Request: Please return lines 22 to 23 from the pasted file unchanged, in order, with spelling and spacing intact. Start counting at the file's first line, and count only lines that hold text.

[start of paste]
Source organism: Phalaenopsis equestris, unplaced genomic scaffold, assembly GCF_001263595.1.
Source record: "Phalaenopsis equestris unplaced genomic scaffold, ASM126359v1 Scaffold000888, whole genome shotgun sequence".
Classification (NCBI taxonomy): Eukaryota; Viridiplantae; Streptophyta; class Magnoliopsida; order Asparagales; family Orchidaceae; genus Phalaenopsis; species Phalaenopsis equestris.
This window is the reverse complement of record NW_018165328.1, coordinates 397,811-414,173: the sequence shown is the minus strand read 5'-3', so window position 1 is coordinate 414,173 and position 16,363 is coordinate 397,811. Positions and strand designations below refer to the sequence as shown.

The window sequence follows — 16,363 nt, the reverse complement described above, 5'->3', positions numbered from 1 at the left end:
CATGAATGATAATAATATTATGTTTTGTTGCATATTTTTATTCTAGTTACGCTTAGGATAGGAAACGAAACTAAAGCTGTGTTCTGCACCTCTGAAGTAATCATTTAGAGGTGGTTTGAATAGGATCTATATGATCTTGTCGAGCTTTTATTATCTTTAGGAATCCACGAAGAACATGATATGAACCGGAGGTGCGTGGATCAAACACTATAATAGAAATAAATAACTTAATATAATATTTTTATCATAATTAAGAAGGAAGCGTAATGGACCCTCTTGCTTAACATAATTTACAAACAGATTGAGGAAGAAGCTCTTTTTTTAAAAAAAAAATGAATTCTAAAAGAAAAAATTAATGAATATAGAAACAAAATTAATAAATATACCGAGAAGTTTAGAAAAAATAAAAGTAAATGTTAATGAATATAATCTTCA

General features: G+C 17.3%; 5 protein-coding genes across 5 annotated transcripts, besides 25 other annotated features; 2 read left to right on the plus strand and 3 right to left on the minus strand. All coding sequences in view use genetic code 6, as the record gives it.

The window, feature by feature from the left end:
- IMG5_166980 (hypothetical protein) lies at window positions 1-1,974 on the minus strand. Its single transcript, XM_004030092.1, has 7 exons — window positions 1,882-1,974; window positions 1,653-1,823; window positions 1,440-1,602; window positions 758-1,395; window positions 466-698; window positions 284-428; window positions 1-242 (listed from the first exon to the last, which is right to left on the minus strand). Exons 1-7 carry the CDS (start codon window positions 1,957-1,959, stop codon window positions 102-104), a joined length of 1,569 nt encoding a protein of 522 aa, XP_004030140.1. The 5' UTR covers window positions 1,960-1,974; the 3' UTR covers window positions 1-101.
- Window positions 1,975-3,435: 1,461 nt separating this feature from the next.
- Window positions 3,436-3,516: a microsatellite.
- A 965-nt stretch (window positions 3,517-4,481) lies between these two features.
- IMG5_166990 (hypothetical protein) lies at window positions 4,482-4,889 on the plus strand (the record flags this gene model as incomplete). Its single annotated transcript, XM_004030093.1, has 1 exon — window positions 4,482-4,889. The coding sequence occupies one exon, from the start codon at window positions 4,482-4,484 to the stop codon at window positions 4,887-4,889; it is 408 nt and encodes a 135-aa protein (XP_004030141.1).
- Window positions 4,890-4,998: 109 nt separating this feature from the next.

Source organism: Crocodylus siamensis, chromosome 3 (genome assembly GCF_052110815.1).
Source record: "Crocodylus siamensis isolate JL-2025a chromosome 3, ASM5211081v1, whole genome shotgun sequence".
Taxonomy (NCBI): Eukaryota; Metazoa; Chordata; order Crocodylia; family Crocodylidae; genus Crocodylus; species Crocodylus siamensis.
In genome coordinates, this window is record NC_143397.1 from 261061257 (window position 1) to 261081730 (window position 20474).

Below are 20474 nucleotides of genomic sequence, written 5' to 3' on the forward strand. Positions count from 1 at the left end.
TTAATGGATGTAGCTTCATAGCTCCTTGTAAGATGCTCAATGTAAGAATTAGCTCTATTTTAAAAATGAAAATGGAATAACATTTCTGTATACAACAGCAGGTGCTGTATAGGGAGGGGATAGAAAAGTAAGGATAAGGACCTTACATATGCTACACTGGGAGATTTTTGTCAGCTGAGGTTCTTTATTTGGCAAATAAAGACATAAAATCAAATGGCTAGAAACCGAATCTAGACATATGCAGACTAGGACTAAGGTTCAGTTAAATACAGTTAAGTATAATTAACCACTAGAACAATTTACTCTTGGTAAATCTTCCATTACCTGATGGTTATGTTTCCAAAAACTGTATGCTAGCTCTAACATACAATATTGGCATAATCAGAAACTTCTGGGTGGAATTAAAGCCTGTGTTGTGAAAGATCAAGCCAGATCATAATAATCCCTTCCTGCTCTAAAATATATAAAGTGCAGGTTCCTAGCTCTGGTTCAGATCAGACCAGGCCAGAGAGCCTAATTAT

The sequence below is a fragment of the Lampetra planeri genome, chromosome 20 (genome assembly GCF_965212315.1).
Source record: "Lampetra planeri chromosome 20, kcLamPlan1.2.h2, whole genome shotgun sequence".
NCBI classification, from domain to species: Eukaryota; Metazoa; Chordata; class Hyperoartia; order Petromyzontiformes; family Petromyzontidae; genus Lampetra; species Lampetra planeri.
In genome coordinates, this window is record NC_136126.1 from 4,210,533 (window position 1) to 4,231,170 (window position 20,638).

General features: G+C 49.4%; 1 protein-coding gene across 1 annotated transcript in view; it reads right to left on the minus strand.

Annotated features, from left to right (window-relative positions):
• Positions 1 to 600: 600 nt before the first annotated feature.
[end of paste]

Source record: "Lampetra planeri chromosome 20, kcLamPlan1.2.h2, whole genome shotgun sequence".
NCBI classification, from domain to species: Eukaryota; Metazoa; Chordata; class Hyperoartia; order Petromyzontiformes; family Petromyzontidae; genus Lampetra; species Lampetra planeri.